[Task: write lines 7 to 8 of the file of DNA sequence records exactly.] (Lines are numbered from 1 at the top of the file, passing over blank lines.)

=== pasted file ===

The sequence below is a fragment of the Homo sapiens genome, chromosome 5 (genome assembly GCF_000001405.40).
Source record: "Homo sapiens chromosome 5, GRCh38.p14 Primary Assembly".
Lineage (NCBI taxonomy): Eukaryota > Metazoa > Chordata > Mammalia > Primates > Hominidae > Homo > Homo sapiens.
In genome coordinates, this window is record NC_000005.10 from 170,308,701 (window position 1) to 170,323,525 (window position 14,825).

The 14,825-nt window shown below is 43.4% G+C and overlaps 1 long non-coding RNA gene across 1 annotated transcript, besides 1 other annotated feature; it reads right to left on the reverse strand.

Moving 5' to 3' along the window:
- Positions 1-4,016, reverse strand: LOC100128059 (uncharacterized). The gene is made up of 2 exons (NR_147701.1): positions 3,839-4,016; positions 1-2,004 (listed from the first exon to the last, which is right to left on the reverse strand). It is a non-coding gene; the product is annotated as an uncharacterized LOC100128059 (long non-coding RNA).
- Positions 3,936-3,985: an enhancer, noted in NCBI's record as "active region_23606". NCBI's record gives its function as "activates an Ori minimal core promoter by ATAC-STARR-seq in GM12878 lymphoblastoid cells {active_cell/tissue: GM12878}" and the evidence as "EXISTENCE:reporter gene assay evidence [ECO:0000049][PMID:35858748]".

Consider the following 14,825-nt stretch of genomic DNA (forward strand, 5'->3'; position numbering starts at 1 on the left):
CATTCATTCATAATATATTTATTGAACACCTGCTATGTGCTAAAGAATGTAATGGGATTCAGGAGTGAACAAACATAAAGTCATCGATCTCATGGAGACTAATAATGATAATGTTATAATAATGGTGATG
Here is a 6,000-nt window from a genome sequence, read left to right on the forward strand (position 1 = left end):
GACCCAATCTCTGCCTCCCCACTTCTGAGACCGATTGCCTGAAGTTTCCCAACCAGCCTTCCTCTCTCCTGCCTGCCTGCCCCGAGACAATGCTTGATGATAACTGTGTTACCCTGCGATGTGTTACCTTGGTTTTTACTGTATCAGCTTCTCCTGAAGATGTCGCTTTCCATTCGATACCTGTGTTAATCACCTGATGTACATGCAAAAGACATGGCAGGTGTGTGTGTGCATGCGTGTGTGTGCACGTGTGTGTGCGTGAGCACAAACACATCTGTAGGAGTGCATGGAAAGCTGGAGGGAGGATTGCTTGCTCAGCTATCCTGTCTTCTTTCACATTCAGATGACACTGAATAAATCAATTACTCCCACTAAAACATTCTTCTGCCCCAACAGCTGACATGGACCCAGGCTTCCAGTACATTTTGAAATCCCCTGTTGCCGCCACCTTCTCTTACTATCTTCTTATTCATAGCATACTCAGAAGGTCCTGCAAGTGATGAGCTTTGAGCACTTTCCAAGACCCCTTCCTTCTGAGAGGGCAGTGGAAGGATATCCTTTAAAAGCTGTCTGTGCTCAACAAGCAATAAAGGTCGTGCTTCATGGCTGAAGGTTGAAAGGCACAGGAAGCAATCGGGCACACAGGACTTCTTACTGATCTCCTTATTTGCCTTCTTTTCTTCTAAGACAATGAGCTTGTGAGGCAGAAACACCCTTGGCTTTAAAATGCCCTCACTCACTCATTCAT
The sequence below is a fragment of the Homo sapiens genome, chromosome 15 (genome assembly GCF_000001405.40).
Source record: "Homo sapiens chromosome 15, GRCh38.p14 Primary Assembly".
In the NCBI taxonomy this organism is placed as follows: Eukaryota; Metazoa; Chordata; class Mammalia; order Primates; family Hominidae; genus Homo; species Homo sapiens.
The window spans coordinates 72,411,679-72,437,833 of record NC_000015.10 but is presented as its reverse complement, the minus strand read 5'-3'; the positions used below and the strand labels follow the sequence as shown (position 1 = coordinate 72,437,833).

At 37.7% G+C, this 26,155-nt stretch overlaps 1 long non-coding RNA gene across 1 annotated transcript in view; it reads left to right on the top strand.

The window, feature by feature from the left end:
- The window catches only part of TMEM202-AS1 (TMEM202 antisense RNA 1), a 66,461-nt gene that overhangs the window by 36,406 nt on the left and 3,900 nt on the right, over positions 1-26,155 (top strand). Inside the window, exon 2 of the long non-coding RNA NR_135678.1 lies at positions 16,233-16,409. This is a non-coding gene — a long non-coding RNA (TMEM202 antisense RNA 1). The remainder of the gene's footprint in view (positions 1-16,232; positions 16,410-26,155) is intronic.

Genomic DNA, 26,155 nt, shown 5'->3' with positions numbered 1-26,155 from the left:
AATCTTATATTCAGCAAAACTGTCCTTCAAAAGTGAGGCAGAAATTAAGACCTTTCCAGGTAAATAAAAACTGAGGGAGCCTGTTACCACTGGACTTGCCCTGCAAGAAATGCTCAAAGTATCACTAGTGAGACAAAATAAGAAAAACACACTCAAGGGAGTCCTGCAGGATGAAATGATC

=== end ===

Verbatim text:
- Positions 1-4,016, reverse strand: LOC100128059 (uncharacterized). The gene is made up of 2 exons (NR_147701.1): positions 3,839-4,016; positions 1-2,004 (listed from the first exon to the last, which is right to left on the reverse strand). It is a non-coding gene; the product is annotated as an uncharacterized LOC100128059 (long non-coding RNA).
- Positions 3,936-3,985: an enhancer, noted in NCBI's record as "active region_23606". NCBI's record gives its function as "activates an Ori minimal core promoter by ATAC-STARR-seq in GM12878 lymphoblastoid cells {active_cell/tissue: GM12878}" and the evidence as "EXISTENCE:reporter gene assay evidence [ECO:0000049][PMID:35858748]".